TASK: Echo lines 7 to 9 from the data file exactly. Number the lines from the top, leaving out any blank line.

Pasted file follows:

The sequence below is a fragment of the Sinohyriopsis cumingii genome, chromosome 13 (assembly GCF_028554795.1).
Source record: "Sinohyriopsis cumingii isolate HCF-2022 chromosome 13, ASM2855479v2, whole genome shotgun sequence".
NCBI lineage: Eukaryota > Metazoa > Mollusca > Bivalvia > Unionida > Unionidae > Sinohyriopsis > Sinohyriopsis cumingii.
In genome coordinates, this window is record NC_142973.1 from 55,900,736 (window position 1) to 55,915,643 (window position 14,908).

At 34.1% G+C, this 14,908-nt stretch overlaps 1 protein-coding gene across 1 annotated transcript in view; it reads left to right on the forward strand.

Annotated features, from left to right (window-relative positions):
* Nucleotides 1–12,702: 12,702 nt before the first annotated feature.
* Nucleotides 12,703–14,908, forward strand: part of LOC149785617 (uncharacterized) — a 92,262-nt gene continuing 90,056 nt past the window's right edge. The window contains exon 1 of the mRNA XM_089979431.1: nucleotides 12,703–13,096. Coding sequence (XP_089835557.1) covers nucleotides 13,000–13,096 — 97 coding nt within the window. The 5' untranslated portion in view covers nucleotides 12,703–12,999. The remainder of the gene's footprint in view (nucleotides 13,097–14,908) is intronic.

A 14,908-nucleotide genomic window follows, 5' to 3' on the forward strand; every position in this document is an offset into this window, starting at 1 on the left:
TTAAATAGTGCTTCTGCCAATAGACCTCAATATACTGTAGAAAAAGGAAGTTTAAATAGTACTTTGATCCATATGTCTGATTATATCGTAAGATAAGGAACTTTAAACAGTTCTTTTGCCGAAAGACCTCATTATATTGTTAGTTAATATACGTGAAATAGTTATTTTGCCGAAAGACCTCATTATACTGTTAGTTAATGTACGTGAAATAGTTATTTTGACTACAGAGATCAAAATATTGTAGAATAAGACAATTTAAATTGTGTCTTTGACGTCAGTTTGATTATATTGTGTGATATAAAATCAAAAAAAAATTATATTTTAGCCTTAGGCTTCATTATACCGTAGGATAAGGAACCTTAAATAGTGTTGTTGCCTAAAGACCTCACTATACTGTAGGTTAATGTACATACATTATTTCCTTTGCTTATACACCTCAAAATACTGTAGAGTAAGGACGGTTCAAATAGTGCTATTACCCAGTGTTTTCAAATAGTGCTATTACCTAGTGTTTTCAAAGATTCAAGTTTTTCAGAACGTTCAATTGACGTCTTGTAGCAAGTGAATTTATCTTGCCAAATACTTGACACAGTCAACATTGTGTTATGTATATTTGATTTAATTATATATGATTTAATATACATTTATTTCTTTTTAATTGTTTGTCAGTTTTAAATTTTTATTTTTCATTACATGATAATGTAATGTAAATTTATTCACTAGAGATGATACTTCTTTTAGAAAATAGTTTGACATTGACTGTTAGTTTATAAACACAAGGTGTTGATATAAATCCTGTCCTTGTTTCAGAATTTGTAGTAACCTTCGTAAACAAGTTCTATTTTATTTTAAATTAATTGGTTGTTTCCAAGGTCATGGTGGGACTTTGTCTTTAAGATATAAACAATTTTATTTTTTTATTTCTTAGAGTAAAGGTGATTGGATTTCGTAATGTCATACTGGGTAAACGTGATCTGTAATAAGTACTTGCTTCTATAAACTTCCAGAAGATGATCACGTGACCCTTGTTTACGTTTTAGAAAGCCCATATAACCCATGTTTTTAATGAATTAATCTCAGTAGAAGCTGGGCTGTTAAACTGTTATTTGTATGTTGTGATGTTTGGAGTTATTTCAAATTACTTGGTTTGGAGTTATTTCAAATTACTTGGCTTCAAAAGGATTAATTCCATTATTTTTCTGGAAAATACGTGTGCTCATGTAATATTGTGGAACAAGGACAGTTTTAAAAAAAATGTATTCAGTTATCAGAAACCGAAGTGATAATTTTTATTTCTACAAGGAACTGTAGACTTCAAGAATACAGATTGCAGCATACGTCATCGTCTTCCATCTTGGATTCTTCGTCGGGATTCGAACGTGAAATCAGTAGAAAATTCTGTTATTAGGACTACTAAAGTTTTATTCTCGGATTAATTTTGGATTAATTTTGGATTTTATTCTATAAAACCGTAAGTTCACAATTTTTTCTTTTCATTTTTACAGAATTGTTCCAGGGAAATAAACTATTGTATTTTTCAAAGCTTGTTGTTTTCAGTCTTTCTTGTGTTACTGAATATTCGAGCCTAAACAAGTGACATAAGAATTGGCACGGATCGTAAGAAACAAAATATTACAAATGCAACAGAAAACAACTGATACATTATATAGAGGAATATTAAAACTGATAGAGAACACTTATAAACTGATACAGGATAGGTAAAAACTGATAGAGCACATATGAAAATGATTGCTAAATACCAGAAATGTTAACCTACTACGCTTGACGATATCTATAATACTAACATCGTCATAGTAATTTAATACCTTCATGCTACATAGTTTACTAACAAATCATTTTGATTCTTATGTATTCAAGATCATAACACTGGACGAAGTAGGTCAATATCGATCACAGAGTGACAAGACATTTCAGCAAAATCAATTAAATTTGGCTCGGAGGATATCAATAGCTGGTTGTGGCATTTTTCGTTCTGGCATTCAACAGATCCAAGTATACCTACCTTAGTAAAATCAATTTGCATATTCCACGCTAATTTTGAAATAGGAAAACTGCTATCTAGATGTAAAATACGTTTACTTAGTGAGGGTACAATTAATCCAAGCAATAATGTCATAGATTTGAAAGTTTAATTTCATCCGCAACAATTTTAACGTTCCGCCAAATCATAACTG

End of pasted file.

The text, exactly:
* Nucleotides 1–12,702: 12,702 nt before the first annotated feature.
* Nucleotides 12,703–14,908, forward strand: part of LOC149785617 (uncharacterized) — a 92,262-nt gene continuing 90,056 nt past the window's right edge. The window contains exon 1 of the mRNA XM_089979431.1: nucleotides 12,703–13,096. Coding sequence (XP_089835557.1) covers nucleotides 13,000–13,096 — 97 coding nt within the window. The 5' untranslated portion in view covers nucleotides 12,703–12,999. The remainder of the gene's footprint in view (nucleotides 13,097–14,908) is intronic.

A 14,908-nucleotide genomic window follows, 5' to 3' on the forward strand; every position in this document is an offset into this window, starting at 1 on the left: